An article by health journalist, Laura Bandoim reports on the link between exercising during winter and vitamin D levels.
Research presented at the American Society for Clinical Pathology revealed that women who have health problems ranging from arthritis to high blood pressure tend to have much lower than normal vitamin D levels. As expected, these levels decreased significantly in the winter because of lower exposure to the sun. The study showed that 28 percent of the 244 women in the sample had a serious vitamin D deficiency.
Although it may be tempting to stay indoors and turn to the treadmill during the winter, the limited amount of sun exposure can lead to vitamin D deficiency. Exercise outdoors has been found to significantly increase vitamin D levels even in the colder months. Vitamin D deficiency has also been linked to heart disease.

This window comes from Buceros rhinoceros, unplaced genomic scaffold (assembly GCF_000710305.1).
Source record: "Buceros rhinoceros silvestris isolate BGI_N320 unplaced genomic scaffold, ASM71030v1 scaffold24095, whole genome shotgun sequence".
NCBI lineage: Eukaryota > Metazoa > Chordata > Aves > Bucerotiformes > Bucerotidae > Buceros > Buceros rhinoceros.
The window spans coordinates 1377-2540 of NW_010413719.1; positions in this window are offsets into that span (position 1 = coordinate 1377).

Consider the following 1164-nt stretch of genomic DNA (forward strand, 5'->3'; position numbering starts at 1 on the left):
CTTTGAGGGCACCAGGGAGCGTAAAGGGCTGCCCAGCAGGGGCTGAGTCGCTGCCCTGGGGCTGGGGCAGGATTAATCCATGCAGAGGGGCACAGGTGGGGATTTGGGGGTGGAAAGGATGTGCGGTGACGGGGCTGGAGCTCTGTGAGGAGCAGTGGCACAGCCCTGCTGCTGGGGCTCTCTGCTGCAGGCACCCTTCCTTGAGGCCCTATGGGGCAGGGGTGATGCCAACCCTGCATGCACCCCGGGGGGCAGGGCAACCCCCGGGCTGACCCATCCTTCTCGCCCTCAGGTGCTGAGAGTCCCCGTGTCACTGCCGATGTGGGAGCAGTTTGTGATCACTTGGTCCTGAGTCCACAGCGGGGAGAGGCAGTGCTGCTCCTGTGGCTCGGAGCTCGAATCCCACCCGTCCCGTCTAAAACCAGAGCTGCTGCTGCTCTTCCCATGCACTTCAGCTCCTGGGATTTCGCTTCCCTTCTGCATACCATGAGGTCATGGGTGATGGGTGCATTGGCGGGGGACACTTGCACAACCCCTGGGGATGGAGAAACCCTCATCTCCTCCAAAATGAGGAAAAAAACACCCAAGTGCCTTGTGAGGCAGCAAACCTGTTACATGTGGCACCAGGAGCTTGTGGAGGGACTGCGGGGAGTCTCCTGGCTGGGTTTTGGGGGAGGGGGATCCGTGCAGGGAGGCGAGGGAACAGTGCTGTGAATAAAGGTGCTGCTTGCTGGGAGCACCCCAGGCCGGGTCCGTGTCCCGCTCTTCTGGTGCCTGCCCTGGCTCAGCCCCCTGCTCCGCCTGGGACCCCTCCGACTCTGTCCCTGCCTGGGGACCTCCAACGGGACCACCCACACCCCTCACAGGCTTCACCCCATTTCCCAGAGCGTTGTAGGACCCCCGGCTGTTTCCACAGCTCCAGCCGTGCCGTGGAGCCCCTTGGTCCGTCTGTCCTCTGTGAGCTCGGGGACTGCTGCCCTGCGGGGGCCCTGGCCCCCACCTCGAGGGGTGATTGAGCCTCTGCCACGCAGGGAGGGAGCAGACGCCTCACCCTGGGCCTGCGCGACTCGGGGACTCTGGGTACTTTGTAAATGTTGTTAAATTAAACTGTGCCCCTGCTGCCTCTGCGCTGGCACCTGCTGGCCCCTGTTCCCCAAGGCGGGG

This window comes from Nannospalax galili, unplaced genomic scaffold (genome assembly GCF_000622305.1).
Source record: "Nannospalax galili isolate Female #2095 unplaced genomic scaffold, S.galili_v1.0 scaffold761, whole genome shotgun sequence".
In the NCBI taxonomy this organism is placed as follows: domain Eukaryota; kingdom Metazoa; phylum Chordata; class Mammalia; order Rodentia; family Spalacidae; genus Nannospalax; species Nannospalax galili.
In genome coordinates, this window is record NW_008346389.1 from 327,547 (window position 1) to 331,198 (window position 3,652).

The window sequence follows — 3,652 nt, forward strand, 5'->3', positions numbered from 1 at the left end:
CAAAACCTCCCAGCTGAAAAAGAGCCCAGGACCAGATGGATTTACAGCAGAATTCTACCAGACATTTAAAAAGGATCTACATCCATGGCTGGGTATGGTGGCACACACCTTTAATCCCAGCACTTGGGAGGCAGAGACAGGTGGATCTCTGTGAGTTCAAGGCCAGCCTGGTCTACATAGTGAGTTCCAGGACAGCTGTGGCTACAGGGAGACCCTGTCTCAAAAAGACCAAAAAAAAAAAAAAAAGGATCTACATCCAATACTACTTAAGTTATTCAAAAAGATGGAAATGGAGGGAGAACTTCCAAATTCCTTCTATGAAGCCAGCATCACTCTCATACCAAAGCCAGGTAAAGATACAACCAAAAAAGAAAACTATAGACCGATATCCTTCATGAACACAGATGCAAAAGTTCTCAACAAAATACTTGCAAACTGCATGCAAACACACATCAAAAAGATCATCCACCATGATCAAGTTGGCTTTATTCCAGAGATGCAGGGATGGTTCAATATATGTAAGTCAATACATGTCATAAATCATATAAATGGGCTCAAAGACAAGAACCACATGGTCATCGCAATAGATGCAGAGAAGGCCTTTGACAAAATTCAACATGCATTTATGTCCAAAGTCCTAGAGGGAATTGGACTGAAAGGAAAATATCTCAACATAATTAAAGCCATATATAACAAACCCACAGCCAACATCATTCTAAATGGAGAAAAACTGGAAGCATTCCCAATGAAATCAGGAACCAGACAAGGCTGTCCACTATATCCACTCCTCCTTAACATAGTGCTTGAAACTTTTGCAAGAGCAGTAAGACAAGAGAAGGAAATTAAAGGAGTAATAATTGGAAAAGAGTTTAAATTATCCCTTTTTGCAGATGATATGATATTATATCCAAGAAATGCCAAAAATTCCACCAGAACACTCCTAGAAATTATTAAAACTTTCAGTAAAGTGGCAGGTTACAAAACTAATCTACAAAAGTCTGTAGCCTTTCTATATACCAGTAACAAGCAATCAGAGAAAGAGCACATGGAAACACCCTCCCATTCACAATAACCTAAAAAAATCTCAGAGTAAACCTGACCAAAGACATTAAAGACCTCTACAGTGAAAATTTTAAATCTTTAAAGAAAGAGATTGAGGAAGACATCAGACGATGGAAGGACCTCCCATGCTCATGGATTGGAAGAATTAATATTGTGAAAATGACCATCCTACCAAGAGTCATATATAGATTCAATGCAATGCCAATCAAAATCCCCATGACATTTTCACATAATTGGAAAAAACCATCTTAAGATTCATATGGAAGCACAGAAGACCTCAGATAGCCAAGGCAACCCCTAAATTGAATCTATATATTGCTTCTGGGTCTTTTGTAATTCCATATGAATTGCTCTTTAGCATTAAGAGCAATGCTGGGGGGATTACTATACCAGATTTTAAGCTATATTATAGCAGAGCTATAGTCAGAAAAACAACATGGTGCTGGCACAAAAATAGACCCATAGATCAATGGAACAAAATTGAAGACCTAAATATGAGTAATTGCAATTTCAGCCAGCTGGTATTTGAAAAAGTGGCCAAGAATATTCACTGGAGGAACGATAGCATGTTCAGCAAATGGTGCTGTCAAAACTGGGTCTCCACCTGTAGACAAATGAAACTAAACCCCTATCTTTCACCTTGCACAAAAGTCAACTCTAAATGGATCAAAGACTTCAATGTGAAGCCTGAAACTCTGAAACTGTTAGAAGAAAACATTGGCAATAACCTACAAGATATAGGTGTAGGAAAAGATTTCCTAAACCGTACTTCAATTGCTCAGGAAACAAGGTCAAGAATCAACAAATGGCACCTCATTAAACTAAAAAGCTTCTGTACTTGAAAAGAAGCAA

“The fact that vitamin D plays a role in the relationship between exercise and risk of heart disease is a new finding,” says the study’s lead author Andrea Chomistek, a researcher at the Harvard School of Public Health. “This likely comes from being outside more. People who exercise tend to be out in the sun, which raises their vitamin D level. I don’t think you’d get the same increase in vitamin D by staying inside and running on the treadmill.”
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